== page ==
Monday, May 30, 2011

Adventures in administration

Where I work in the hospital, we get a lot of "requests for Staff Affiliation" - other hospitals want to know whether the doctor has worked for us, how he did, and stuff like that. But I'm starting to wonder whether anybody ever actually reads the forms that they send out asking for information.

It's not even subtle stuff - it's the kind of thing that they should have picked up on just on a simple readthrough.

A request to know his "staff status" is followed by "if resigned, former staff status." And that's fine. They want to know basically how much the doctor worked in the hospital, and in what capacity: they're looking for words like Active, Associate or Courtesy, and they even understand that he might have resigned, and they're accounting for that.

But then they ask things like:
Has practitioner had their staff privileges terminated, voluntary or involuntary (sic). If yes, please explain on separate sheet.
OK, guys. If they've resigned, then their staff privileges have been terminated. Nonetheless, if I check "yes," that's a red flag and they're going to want more information, and I don't have time to keep dealing with every illiterate pinhead calling me back to explain the English language to them.

Somehow, I doubt that they were expecting to get their form back with "Duh - resigned" in the margin. But that's what they got.
Has practitioner performed enough case volume to fulfill staff requirements in the previous two years?
Well, since he resigned four years ago, probably not: an argument can be made that his current staff requirements, as a resigned physician, would be "none," but, just to be clear (and avoid that annoying phone call), I check "no" and draw an arrow up to "Duh - resigned."

They also want me to rate the doctor on various attributes: how well did they do, were there any major complications, were there any lawsuits?.

And I'm apparently supposed to read the minds of the rest of the hospital staff: was the practitioner respected by colleges, did they behave in a moral manner, did they ever operate under the influence of drugs or alcohol?

Unless there were complaints I can document, they usually get a pass on those: this isn't one of those places where I try to get away with "well, that depends on your definition of 'respected' (or 'moral'), doesn't it?"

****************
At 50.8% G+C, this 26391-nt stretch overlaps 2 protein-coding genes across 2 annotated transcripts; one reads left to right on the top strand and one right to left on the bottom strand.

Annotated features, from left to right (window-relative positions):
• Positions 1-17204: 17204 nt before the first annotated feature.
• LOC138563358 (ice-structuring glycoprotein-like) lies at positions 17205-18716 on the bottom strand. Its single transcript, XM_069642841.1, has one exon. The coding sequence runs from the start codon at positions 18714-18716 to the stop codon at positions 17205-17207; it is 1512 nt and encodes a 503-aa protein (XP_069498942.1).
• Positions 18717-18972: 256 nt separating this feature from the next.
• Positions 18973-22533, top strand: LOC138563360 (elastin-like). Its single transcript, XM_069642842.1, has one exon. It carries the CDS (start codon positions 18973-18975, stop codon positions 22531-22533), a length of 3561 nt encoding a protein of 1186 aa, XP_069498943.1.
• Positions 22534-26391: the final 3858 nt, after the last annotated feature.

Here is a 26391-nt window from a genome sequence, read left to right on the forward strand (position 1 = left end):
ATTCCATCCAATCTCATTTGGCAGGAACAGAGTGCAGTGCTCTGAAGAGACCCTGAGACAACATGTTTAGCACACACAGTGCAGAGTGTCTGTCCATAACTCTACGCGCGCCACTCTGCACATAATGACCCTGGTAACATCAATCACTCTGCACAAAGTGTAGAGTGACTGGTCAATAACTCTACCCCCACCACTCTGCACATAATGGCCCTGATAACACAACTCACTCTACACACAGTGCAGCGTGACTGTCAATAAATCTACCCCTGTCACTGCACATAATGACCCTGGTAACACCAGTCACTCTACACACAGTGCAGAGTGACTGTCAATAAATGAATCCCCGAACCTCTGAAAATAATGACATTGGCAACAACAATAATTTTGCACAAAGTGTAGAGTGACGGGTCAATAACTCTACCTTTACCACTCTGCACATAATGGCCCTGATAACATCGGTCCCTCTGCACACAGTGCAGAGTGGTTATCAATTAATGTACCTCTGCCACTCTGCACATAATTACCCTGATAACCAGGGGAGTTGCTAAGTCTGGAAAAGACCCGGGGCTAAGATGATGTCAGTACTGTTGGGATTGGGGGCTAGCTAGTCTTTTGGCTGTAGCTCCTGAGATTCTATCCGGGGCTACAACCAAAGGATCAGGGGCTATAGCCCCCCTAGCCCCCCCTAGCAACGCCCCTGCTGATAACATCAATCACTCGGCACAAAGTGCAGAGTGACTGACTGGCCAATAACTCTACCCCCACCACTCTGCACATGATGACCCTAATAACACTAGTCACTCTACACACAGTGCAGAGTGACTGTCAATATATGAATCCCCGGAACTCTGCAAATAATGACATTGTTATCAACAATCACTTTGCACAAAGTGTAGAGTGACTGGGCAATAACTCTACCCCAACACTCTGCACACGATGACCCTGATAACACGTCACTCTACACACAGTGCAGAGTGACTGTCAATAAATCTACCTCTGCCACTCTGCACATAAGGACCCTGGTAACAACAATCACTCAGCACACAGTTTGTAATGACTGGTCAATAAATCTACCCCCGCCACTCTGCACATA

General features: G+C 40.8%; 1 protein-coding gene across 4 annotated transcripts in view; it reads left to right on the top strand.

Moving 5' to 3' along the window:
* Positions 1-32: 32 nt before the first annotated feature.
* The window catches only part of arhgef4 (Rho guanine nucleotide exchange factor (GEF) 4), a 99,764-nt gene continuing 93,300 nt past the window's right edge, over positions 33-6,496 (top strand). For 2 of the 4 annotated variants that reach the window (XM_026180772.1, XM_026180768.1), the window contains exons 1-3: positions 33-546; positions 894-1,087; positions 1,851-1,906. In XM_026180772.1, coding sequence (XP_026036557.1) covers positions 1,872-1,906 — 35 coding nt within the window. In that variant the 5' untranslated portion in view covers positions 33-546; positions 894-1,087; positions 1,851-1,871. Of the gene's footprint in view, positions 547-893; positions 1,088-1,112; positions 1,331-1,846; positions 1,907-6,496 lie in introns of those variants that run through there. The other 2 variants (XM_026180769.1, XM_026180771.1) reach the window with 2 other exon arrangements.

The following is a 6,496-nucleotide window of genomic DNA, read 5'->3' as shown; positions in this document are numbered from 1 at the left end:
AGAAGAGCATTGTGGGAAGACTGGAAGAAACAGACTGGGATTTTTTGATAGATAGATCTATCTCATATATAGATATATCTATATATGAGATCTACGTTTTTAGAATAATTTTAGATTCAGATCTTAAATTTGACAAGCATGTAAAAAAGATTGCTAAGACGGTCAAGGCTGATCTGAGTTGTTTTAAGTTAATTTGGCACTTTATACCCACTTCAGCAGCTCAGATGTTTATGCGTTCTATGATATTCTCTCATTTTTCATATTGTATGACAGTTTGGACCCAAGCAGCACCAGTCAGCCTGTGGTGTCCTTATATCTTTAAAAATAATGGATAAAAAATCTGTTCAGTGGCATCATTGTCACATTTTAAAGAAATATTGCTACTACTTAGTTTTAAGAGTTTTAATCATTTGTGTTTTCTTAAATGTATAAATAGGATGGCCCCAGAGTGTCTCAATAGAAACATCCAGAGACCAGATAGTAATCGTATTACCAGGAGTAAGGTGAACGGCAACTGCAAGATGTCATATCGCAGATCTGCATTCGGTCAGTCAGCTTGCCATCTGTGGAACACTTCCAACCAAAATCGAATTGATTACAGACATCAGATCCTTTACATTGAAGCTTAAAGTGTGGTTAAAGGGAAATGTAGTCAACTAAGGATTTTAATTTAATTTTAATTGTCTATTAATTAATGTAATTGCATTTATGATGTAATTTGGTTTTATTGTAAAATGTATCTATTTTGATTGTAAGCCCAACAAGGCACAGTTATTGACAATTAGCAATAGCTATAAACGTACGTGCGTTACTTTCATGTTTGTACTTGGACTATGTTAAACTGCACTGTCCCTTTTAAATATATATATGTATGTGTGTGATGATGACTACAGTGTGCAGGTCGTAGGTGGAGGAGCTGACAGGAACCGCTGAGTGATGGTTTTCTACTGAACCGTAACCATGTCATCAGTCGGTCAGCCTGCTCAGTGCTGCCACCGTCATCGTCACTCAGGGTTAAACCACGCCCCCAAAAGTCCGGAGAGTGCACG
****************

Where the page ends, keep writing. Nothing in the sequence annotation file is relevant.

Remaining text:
Another problem is rating scales. We get peer references on the doctors every time they get or renew their privileges at the hospital, where they rate each other on those various attributes. Our form uses a 4-point scale, with 4 being "Godlike" and 1 being "Completely shit." And I'm supposed to take those ratings, and figure out how to put them on a 3-point scale (good/acceptable/poor), or a 5-point scale?

But that's just quibbling. How am I supposed to answer the question "Is practitioner respected by staff and colleagues? (Yes/no) If yes, explain on separate sheet." I have no idea if they appreciated me circling "yes" and writing underneath "please reread your question." I hope they didn't.

Or the following actual grid from a form.

How do they want me to answer that last question? My response was to leave it blank, and write under comments "There have been no complaints, but I don't think 'exemplary' really explains that."

But that's just me, expecting too much from people.


On a completely unrelated note: earlier today, Spellcheck failed to pick up the word "singed" (I’d meant to typed "signed" but sometimes my right hand goes faster than my left – such is life). I stared at it for a minute, and actually tried to figure out at what point the word "singed" might be the right word to use. "Sang", "sung" and the like, yes.

It actually took me about a minute of staring at it before I realized that Spellcheck thought the form I was sending in was slightly charred.

I’m not sure whether that makes Spellcheck an idiot, or me.

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